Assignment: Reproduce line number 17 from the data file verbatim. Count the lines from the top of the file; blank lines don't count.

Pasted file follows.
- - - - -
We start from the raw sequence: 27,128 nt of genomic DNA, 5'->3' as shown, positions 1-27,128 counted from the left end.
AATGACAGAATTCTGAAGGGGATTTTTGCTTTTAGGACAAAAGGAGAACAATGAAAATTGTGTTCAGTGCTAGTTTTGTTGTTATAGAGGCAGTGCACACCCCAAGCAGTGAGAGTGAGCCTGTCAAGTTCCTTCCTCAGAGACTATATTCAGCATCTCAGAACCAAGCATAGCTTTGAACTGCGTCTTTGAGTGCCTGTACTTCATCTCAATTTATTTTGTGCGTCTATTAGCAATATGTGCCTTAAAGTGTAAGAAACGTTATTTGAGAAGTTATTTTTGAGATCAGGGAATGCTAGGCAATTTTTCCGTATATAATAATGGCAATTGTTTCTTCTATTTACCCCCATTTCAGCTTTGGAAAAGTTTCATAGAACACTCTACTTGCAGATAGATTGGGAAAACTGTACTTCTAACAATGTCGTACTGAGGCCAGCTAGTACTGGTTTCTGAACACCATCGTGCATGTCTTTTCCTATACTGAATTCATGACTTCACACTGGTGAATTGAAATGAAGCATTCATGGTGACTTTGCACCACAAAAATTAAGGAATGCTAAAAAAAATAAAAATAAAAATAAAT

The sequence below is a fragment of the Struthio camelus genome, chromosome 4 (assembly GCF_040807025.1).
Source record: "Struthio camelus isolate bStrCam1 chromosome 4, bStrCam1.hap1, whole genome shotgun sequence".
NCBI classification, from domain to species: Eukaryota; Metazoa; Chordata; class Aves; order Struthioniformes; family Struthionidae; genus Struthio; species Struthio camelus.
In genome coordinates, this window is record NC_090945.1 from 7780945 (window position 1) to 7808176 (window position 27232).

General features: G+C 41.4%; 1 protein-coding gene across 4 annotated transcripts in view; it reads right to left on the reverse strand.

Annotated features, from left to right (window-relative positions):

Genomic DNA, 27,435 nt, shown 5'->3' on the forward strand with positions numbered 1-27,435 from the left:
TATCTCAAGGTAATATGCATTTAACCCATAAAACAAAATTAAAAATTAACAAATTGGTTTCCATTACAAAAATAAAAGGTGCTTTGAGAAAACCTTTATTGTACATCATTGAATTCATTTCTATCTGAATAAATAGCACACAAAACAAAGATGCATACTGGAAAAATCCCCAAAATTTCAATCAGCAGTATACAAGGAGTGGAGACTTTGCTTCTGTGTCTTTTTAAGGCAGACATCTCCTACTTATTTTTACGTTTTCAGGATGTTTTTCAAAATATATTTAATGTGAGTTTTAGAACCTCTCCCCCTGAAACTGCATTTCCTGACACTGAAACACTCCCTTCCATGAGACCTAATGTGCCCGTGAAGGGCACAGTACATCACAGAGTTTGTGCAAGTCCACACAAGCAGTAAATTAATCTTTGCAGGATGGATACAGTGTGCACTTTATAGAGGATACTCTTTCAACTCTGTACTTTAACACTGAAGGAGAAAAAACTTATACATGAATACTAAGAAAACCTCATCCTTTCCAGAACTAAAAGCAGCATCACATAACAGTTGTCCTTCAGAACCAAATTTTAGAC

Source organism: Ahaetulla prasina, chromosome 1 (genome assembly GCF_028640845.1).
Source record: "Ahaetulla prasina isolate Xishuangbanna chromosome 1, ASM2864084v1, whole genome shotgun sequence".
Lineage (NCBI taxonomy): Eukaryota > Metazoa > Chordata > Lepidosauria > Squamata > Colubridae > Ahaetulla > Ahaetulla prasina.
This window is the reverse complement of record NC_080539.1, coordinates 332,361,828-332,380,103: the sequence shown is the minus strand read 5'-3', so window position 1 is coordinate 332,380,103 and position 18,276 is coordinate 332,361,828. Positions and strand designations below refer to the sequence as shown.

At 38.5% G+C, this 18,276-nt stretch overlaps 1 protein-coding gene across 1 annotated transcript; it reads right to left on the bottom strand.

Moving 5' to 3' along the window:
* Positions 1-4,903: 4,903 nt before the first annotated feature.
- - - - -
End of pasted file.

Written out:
* Positions 1-4,903: 4,903 nt before the first annotated feature.